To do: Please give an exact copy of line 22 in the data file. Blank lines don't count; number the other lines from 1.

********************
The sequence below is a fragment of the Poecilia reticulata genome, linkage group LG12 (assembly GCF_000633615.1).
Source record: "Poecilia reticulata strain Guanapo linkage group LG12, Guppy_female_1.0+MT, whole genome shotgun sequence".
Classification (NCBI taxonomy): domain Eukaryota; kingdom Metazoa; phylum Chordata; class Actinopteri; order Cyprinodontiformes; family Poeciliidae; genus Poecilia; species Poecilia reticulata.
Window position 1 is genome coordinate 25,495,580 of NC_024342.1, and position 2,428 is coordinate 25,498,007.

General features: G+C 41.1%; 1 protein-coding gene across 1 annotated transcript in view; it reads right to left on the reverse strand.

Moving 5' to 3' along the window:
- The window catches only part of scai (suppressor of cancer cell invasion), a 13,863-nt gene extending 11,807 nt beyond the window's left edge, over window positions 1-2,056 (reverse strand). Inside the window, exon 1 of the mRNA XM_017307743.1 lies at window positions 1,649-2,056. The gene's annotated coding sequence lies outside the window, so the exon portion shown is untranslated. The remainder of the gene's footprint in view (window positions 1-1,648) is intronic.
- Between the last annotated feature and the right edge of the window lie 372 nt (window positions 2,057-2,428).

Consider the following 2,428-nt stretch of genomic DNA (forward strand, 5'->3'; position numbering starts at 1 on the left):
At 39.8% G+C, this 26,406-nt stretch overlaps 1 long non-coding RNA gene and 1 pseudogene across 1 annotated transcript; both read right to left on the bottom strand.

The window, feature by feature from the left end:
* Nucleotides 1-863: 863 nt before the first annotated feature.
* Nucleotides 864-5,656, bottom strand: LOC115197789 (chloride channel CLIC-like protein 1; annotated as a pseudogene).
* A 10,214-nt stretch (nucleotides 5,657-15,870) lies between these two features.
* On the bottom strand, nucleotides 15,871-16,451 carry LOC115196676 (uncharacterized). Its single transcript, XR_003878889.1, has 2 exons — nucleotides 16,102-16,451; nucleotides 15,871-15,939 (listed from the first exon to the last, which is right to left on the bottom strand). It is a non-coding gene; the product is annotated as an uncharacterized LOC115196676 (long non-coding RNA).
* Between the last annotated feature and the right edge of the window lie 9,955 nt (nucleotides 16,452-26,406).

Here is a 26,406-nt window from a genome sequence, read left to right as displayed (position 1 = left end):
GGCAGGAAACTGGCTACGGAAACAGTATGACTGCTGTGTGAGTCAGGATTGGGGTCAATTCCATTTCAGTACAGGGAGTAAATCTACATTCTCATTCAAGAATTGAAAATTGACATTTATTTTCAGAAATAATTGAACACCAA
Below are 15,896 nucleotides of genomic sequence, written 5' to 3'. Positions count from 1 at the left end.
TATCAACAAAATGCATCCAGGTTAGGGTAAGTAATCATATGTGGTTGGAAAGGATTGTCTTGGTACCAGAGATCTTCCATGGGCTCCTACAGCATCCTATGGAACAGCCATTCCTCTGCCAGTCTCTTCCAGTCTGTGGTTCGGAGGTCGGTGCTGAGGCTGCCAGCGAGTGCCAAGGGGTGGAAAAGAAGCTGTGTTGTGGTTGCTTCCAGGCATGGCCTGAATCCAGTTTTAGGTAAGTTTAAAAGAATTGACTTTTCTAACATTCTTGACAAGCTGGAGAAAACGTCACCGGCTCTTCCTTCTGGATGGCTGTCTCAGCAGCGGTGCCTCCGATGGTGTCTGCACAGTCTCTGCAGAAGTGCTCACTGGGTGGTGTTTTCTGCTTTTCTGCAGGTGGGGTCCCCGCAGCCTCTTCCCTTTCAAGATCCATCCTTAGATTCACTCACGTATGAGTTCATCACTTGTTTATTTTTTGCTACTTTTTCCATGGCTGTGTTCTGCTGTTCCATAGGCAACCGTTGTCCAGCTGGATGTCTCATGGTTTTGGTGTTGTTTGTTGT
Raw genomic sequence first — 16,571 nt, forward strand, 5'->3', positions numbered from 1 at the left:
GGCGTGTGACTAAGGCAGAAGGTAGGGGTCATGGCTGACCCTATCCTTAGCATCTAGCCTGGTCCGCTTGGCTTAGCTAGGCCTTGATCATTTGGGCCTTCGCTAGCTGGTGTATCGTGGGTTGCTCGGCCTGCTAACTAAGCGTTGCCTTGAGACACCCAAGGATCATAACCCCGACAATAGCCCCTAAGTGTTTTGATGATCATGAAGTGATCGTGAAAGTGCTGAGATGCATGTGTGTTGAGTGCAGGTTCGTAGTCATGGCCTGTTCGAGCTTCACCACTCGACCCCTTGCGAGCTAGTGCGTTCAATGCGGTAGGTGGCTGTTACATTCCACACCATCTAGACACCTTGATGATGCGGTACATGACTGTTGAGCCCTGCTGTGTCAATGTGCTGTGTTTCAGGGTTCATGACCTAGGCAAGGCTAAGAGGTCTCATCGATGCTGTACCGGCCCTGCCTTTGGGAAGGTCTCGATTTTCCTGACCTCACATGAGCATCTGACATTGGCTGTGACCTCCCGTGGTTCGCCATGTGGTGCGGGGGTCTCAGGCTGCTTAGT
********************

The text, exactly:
GGCGTGTGACTAAGGCAGAAGGTAGGGGTCATGGCTGACCCTATCCTTAGCATCTAGCCTGGTCCGCTTGGCTTAGCTAGGCCTTGATCATTTGGGCCTTCGCTAGCTGGTGTATCGTGGGTTGCTCGGCCTGCTAACTAAGCGTTGCCTTGAGACACCCAAGGATCATAACCCCGACAATAGCCCCTAAGTGTTTTGATGATCATGAAGTGATCGTGAAAGTGCTGAGATGCATGTGTGTTGAGTGCAGGTTCGTAGTCATGGCCTGTTCGAGCTTCACCACTCGACCCCTTGCGAGCTAGTGCGTTCAATGCGGTAGGTGGCTGTTACATTCCACACCATCTAGACACCTTGATGATGCGGTACATGACTGTTGAGCCCTGCTGTGTCAATGTGCTGTGTTTCAGGGTTCATGACCTAGGCAAGGCTAAGAGGTCTCATCGATGCTGTACCGGCCCTGCCTTTGGGAAGGTCTCGATTTTCCTGACCTCACATGAGCATCTGACATTGGCTGTGACCTCCCGTGGTTCGCCATGTGGTGCGGGGGTCTCAGGCTGCTTAGT